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  1. #1

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    Shin conditioning question.

    So a few monthes ago, I stopped conditioning my shins, I want to again, but I'm concerned with something. About a month before I stopped conditioning my shins, (upper shins, but if I continue I want to condition all of it) my mid-shin started hurting a tiny bit, as if the bone was weak whenever I ran or even jogged. Anyone have any ideas?

    P.s, I only conditioned my shins using heavy bags.

  2. #2
    TaeBo_Master's Avatar
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    There are two crucial things to understand when it comes to shin conditioning.

    1) The very large majority of it is actually nerve deadening. The tibia, your shinbone, is a very large and very strong bone. It's very nearly as large and strong as your femur. As such, it is already strong and very very hard to break, by its nature. Since it is much closer to the surface (one the front side which is the striking side), the nerves are closer to the bone which explains the sensitivity to shin strikes. Thus, the primary benefit to shin conditioning is simply removing the pain that comes with striking it.
    That said, however, it is indeed possible to strengthen bone through the stress-healing action, like any other tissue in your body. This helps, but in the scheme of things is probably less than the actual deadening of the nerves.

    2) There is one significant issue that does arise during the shin conditioning process. It is due to the proximity of the front of the tibia to the skin that surrounds it. When striking the shin against a hard surface–like another shin–the typical bruising and swelling response occurs. The result is the all-too-familiar "goose egg." Since there is no room to spare, that lump of swelling puts pressure on the shin. You might think that the fluid buildup is no match for the strength of the bone, but you'd be wrong. All fluids in your body are primarily water, and water is incompressible. Therefore, if something's gotta give it's going to be the bone and not the fluid. Because of this, when you have a goose egg on your shin, it puts pressure on the bone. The deflection is small in terms of measurable degree, but bones are very stiff. In effect, it's as if your bone is being bent (in a small way). So when you put weight on it, or other pressures, it adds to the pressure on the bone. If the goose egg and the pressure is significant, it will basically feel as if the bone is being bent toward breaking. In a sense, this is exactly what's happening. The pressure is in reality not an actual threat to breaking the bone, but your body thinks it is so it sends a strong pain signal. So if you've got goose eggs as a result of your shin conditioning, it can indeed be painful on the level of feeling like your bone will break. It won't, but it'll feel like it. If that's what's up, give the goose eggs time to heal. You can accelerate that by taking anti-inflammatories, applying ice, and such.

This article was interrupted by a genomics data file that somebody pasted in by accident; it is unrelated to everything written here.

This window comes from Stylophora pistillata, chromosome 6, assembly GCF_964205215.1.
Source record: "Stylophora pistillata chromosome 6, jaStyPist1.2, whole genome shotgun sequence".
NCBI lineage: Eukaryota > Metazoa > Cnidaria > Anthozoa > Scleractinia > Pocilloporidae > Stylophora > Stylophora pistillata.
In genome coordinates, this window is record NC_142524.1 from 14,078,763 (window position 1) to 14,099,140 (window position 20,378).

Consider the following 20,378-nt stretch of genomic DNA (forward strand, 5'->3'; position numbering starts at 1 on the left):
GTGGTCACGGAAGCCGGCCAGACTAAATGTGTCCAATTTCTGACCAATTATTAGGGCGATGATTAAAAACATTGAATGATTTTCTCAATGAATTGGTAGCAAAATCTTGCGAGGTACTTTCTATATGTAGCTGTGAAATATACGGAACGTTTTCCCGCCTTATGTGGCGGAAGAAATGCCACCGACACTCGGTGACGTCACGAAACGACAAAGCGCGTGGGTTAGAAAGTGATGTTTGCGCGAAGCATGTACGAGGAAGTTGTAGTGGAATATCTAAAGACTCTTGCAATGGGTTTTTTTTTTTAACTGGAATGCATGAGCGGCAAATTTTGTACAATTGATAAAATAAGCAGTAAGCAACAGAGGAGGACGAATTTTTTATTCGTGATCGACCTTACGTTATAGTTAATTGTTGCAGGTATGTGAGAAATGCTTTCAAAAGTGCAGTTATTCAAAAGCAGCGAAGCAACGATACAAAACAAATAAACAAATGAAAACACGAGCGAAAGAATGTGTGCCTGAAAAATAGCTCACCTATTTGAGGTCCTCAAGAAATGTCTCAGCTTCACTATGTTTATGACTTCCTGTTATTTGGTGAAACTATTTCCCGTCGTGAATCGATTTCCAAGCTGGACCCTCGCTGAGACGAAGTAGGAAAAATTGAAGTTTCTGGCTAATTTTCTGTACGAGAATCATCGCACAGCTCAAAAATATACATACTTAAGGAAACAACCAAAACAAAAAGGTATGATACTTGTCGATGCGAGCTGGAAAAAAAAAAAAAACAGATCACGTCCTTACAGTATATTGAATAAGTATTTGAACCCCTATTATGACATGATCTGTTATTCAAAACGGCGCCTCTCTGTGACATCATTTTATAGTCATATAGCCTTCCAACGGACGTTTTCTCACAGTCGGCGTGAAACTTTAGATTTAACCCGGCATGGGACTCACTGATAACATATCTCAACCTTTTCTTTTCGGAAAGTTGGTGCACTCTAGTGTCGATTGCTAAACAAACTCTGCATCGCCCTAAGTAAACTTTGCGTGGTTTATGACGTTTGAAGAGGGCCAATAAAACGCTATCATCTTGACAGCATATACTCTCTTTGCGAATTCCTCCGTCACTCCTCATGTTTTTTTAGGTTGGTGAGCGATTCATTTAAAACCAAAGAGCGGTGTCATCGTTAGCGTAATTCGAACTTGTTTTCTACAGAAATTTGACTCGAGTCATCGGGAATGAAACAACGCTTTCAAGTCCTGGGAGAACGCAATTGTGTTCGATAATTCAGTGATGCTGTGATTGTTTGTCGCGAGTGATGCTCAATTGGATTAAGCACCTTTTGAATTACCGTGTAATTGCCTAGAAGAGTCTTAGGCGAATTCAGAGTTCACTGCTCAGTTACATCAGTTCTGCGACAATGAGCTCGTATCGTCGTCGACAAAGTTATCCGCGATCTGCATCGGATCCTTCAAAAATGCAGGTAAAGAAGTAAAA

Finally, the main nerve the runs down your shin is the tibial nerve. It's much like the ulnar nerve in your arm, better known as the funny bone. You know if you strike the nerve at your elbow, you'll feel it all the way down to your hand, even into your fingers. The same can happen in your shin. A stimulation higher up can cause sensation and pain further down the line.

    I hope this helps.
    Last edited by TaeBo_Master; 3/31/2012 3:37am at .
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  3. #3

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    One thing I would like to mention is that the pain when you were running could actually have been shin splints. I've seen this mistaken many times over the years. I've conditioned my shins many different ways over the years and the best way I've come across is simply just kick the bottom of a heavy bag over and over and then allow your body to heal. If you have a chance get some dit jow to assist in your recovery.

    *This is in addition to everything Taebo said.

  4. #4